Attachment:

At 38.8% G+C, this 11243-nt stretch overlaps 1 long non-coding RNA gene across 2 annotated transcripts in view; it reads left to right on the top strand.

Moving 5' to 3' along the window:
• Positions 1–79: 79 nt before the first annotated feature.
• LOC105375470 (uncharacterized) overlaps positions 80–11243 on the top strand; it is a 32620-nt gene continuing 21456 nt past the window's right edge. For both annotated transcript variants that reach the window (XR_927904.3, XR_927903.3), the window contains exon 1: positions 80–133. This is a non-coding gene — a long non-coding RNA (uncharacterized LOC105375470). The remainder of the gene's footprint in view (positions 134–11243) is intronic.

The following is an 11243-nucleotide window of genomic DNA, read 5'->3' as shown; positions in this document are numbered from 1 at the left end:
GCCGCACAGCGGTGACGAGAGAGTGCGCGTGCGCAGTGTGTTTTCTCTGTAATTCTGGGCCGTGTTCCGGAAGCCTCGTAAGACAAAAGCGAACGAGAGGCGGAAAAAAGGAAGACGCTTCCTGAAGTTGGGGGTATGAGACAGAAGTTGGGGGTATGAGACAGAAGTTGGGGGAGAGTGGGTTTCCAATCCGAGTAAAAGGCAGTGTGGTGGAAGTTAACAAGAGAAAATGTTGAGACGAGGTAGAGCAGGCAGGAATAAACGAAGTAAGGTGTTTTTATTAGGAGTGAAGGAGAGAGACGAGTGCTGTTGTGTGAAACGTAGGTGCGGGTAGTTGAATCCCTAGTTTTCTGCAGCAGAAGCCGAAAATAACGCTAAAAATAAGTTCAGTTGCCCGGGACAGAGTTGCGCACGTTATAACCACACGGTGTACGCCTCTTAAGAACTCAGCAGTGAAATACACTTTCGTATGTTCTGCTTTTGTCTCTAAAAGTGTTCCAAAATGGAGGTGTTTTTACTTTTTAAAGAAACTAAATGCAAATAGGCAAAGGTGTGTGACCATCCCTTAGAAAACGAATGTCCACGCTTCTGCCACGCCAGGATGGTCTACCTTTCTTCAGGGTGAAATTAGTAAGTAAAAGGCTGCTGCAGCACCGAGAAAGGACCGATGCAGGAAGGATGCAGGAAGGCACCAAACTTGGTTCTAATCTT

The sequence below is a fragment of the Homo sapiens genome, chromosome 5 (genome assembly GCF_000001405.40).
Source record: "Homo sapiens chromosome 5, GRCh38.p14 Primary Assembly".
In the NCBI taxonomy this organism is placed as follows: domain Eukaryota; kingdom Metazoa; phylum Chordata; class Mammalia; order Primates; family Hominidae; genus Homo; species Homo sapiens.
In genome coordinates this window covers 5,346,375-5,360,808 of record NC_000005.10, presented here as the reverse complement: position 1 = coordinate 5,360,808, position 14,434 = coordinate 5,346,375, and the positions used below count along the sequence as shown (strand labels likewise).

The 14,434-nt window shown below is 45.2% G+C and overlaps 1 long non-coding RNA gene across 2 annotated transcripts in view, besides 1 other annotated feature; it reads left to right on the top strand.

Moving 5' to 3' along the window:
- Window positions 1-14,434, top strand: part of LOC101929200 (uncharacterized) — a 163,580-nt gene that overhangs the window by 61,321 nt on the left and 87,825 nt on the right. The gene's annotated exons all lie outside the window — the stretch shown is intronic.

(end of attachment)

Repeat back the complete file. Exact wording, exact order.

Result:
At 38.8% G+C, this 11243-nt stretch overlaps 1 long non-coding RNA gene across 2 annotated transcripts in view; it reads left to right on the top strand.

Moving 5' to 3' along the window:
• Positions 1–79: 79 nt before the first annotated feature.
• LOC105375470 (uncharacterized) overlaps positions 80–11243 on the top strand; it is a 32620-nt gene continuing 21456 nt past the window's right edge. For both annotated transcript variants that reach the window (XR_927904.3, XR_927903.3), the window contains exon 1: positions 80–133. This is a non-coding gene — a long non-coding RNA (uncharacterized LOC105375470). The remainder of the gene's footprint in view (positions 134–11243) is intronic.

The following is an 11243-nucleotide window of genomic DNA, read 5'->3' as shown; positions in this document are numbered from 1 at the left end:
GCCGCACAGCGGTGACGAGAGAGTGCGCGTGCGCAGTGTGTTTTCTCTGTAATTCTGGGCCGTGTTCCGGAAGCCTCGTAAGACAAAAGCGAACGAGAGGCGGAAAAAAGGAAGACGCTTCCTGAAGTTGGGGGTATGAGACAGAAGTTGGGGGTATGAGACAGAAGTTGGGGGAGAGTGGGTTTCCAATCCGAGTAAAAGGCAGTGTGGTGGAAGTTAACAAGAGAAAATGTTGAGACGAGGTAGAGCAGGCAGGAATAAACGAAGTAAGGTGTTTTTATTAGGAGTGAAGGAGAGAGACGAGTGCTGTTGTGTGAAACGTAGGTGCGGGTAGTTGAATCCCTAGTTTTCTGCAGCAGAAGCCGAAAATAACGCTAAAAATAAGTTCAGTTGCCCGGGACAGAGTTGCGCACGTTATAACCACACGGTGTACGCCTCTTAAGAACTCAGCAGTGAAATACACTTTCGTATGTTCTGCTTTTGTCTCTAAAAGTGTTCCAAAATGGAGGTGTTTTTACTTTTTAAAGAAACTAAATGCAAATAGGCAAAGGTGTGTGACCATCCCTTAGAAAACGAATGTCCACGCTTCTGCCACGCCAGGATGGTCTACCTTTCTTCAGGGTGAAATTAGTAAGTAAAAGGCTGCTGCAGCACCGAGAAAGGACCGATGCAGGAAGGATGCAGGAAGGCACCAAACTTGGTTCTAATCTT

The sequence below is a fragment of the Homo sapiens genome, chromosome 5 (genome assembly GCF_000001405.40).
Source record: "Homo sapiens chromosome 5, GRCh38.p14 Primary Assembly".
In the NCBI taxonomy this organism is placed as follows: domain Eukaryota; kingdom Metazoa; phylum Chordata; class Mammalia; order Primates; family Hominidae; genus Homo; species Homo sapiens.
In genome coordinates this window covers 5,346,375-5,360,808 of record NC_000005.10, presented here as the reverse complement: position 1 = coordinate 5,360,808, position 14,434 = coordinate 5,346,375, and the positions used below count along the sequence as shown (strand labels likewise).

The 14,434-nt window shown below is 45.2% G+C and overlaps 1 long non-coding RNA gene across 2 annotated transcripts in view, besides 1 other annotated feature; it reads left to right on the top strand.

Moving 5' to 3' along the window:
- Window positions 1-14,434, top strand: part of LOC101929200 (uncharacterized) — a 163,580-nt gene that overhangs the window by 61,321 nt on the left and 87,825 nt on the right. The gene's annotated exons all lie outside the window — the stretch shown is intronic.